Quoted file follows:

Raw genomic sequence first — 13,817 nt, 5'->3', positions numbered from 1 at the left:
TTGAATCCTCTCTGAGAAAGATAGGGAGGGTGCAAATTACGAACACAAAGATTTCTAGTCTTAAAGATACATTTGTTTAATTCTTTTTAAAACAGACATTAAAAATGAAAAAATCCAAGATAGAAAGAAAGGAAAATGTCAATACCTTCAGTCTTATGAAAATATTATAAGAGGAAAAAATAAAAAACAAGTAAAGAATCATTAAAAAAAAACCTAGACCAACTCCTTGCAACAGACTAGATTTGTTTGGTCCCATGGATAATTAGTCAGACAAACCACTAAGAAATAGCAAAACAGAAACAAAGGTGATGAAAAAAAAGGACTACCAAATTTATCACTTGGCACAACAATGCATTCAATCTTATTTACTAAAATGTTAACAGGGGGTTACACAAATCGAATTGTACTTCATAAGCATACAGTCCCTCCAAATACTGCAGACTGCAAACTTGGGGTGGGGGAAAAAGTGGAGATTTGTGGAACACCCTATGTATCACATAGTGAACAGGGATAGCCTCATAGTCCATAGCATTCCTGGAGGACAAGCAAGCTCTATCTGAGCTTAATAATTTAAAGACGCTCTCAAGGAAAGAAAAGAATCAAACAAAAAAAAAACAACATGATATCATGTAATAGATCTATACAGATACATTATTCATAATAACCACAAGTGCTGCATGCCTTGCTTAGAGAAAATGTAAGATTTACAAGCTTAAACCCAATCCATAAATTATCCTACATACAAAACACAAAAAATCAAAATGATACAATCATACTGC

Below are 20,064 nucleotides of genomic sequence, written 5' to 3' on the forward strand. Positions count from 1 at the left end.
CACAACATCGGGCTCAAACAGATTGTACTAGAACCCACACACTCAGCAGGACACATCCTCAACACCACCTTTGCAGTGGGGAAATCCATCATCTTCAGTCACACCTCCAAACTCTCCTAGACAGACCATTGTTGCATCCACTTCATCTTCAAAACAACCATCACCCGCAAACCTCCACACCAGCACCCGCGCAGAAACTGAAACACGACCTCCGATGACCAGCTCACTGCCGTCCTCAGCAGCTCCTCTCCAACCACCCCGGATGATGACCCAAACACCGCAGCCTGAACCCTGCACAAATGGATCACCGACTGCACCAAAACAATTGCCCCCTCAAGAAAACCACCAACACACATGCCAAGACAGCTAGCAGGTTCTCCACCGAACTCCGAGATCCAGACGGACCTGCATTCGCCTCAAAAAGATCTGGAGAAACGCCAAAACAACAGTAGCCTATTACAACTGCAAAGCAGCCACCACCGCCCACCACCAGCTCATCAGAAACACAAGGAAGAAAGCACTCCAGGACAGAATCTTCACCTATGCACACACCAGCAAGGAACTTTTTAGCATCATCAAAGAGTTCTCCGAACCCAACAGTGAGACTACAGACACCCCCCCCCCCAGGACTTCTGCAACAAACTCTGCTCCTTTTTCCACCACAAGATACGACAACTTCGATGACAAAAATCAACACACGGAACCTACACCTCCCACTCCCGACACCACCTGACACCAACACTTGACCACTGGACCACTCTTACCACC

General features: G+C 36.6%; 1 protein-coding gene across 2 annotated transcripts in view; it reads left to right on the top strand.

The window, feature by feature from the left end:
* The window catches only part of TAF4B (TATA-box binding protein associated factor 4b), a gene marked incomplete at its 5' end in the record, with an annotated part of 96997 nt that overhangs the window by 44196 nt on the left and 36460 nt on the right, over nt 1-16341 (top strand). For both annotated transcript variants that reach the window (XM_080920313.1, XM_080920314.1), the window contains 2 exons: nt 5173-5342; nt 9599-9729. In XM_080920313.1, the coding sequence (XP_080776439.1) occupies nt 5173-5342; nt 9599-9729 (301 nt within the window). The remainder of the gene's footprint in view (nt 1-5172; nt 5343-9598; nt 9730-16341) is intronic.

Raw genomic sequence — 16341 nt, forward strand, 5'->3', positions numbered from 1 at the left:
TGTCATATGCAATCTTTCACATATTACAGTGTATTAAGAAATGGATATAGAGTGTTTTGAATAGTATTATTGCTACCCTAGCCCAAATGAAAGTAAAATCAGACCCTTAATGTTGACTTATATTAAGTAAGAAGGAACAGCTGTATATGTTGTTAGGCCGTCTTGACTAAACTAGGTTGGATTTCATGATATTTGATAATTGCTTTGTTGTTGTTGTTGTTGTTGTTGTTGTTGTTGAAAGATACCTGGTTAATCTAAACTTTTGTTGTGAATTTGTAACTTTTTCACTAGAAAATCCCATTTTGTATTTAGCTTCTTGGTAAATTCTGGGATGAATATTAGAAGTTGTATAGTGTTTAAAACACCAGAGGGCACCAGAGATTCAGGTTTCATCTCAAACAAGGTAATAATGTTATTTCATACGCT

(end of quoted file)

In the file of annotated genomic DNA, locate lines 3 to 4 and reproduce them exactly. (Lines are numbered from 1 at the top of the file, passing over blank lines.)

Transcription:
Below are 20,064 nucleotides of genomic sequence, written 5' to 3' on the forward strand. Positions count from 1 at the left end.
CACAACATCGGGCTCAAACAGATTGTACTAGAACCCACACACTCAGCAGGACACATCCTCAACACCACCTTTGCAGTGGGGAAATCCATCATCTTCAGTCACACCTCCAAACTCTCCTAGACAGACCATTGTTGCATCCACTTCATCTTCAAAACAACCATCACCCGCAAACCTCCACACCAGCACCCGCGCAGAAACTGAAACACGACCTCCGATGACCAGCTCACTGCCGTCCTCAGCAGCTCCTCTCCAACCACCCCGGATGATGACCCAAACACCGCAGCCTGAACCCTGCACAAATGGATCACCGACTGCACCAAAACAATTGCCCCCTCAAGAAAACCACCAACACACATGCCAAGACAGCTAGCAGGTTCTCCACCGAACTCCGAGATCCAGACGGACCTGCATTCGCCTCAAAAAGATCTGGAGAAACGCCAAAACAACAGTAGCCTATTACAACTGCAAAGCAGCCACCACCGCCCACCACCAGCTCATCAGAAACACAAGGAAGAAAGCACTCCAGGACAGAATCTTCACCTATGCACACACCAGCAAGGAACTTTTTAGCATCATCAAAGAGTTCTCCGAACCCAACAGTGAGACTACAGACACCCCCCCCCCCAGGACTTCTGCAACAAACTCTGCTCCTTTTTCCACCACAAGATACGACAACTTCGATGACAAAAATCAACACACGGAACCTACACCTCCCACTCCCGACACCACCTGACACCAACACTTGACCACTGGACCACTCTTACCACC